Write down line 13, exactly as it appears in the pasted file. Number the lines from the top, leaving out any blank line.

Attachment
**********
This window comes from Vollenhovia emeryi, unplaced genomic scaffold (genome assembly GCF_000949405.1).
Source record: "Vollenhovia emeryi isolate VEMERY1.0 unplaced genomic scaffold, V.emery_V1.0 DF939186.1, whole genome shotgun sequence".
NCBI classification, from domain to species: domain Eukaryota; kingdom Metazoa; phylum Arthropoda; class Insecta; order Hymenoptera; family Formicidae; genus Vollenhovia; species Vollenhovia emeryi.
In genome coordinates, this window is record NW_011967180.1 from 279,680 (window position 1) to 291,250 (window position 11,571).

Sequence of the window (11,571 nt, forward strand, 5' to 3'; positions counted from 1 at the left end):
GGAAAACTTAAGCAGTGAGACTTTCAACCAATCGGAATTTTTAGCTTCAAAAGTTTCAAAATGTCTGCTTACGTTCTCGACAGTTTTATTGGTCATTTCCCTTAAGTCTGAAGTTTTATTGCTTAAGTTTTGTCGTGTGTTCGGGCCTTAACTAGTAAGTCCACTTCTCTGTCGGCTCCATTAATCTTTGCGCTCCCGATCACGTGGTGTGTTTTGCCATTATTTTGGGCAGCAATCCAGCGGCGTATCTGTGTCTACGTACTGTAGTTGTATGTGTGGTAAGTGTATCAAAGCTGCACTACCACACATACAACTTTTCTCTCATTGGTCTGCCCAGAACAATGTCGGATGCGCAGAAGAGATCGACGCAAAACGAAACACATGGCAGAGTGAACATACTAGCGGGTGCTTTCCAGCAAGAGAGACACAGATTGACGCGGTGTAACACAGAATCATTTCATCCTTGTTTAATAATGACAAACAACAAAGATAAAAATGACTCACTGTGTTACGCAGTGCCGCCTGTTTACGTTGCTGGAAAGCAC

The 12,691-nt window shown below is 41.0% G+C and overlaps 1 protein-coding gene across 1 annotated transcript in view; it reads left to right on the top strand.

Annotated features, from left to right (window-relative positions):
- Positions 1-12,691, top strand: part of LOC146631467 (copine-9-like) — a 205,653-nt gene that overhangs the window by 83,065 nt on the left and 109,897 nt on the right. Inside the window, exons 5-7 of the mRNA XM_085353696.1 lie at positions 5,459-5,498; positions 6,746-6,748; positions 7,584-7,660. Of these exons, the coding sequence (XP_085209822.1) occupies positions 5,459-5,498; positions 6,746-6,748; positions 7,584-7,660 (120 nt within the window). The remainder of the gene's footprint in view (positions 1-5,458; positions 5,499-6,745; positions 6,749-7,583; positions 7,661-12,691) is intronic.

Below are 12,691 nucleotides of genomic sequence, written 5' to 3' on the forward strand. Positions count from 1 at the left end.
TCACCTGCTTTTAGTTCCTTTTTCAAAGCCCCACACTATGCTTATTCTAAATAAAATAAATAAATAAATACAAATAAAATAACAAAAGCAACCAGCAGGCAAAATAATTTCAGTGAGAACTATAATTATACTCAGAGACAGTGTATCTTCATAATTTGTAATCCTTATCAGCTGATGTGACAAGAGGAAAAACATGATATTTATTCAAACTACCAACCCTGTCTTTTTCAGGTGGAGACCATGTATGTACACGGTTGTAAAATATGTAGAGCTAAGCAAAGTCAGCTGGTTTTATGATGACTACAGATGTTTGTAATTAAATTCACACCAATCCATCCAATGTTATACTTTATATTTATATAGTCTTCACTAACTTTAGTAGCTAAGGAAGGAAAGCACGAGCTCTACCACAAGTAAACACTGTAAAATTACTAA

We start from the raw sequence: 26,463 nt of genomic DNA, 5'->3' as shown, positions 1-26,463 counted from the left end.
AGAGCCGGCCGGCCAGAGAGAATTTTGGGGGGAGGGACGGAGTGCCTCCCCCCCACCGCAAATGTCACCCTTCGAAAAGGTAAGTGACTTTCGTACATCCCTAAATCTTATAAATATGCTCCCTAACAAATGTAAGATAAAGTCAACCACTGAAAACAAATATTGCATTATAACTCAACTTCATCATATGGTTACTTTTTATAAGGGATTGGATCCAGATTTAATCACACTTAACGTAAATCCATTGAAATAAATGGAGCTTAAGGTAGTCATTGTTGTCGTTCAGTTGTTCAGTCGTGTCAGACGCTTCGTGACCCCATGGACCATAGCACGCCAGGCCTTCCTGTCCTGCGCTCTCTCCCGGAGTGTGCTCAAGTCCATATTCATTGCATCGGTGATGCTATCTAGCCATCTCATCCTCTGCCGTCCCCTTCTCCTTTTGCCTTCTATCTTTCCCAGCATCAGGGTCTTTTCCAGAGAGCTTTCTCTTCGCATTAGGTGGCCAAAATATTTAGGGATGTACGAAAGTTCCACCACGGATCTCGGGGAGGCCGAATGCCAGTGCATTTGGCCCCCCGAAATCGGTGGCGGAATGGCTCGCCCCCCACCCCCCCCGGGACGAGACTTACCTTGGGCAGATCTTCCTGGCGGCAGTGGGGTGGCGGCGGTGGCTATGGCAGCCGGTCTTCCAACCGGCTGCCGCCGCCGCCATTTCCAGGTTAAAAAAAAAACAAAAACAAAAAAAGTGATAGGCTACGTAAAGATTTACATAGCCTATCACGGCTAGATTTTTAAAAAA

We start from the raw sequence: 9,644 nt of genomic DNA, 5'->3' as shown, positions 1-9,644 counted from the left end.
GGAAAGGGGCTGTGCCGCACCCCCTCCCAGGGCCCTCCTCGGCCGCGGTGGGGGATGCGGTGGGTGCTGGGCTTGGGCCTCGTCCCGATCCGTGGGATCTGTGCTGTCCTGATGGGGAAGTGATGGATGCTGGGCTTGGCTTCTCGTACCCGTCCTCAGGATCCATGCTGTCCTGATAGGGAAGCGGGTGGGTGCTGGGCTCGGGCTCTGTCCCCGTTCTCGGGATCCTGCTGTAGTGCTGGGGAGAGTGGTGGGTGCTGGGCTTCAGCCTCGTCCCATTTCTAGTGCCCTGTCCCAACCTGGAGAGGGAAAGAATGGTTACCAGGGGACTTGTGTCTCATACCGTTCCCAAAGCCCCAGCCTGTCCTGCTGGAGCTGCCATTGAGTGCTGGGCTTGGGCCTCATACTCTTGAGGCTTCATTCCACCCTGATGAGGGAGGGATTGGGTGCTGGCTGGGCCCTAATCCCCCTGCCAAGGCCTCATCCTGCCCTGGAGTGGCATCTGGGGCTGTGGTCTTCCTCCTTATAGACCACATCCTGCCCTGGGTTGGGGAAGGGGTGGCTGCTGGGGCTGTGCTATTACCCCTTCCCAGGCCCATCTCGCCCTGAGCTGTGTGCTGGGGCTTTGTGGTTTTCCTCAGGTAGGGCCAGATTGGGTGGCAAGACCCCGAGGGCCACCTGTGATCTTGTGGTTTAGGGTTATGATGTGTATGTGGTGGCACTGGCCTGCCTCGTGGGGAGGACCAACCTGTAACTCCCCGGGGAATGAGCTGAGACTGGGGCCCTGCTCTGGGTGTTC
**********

AGAGCCGGCCGGCCAGAGAGAATTTTGGGGGGAGGGACGGAGTGCCTCCCCCCCACCGCAAATGTCACCCTTCGAAAAGGTAAGTGACTTTCGTACATCCCTAAATCTTATAAATATGCTCCCTAACAAATGTAAGATAAAGTCAACCACTGAAAACAAATATTGCATTATAACTCAACTTCATCATATGGTTACTTTTTATAAGGGATTGGATCCAGATTTAATCACACTTAACGTAAATCCATTGAAATAAATGGAGCTTAAGGTAGTCATTGTTGTCGTTCAGTTGTTCAGTCGTGTCAGACGCTTCGTGACCCCATGGACCATAGCACGCCAGGCCTTCCTGTCCTGCGCTCTCTCCCGGAGTGTGCTCAAGTCCATATTCATTGCATCGGTGATGCTATCTAGCCATCTCATCCTCTGCCGTCCCCTTCTCCTTTTGCCTTCTATCTTTCCCAGCATCAGGGTCTTTTCCAGAGAGCTTTCTCTTCGCATTAGGTGGCCAAAATATTTAGGGATGTACGAAAGTTCCACCACGGATCTCGGGGAGGCCGAATGCCAGTGCATTTGGCCCCCCGAAATCGGTGGCGGAATGGCTCGCCCCCCACCCCCCCCGGGACGAGACTTACCTTGGGCAGATCTTCCTGGCGGCAGTGGGGTGGCGGCGGTGGCTATGGCAGCCGGTCTTCCAACCGGCTGCCGCCGCCGCCATTTCCAGGTTAAAAAAAAAACAAAAACAAAAAAAGTGATAGGCTACGTAAAGATTTACATAGCCTATCACGGCTAGATTTTTAAAAAA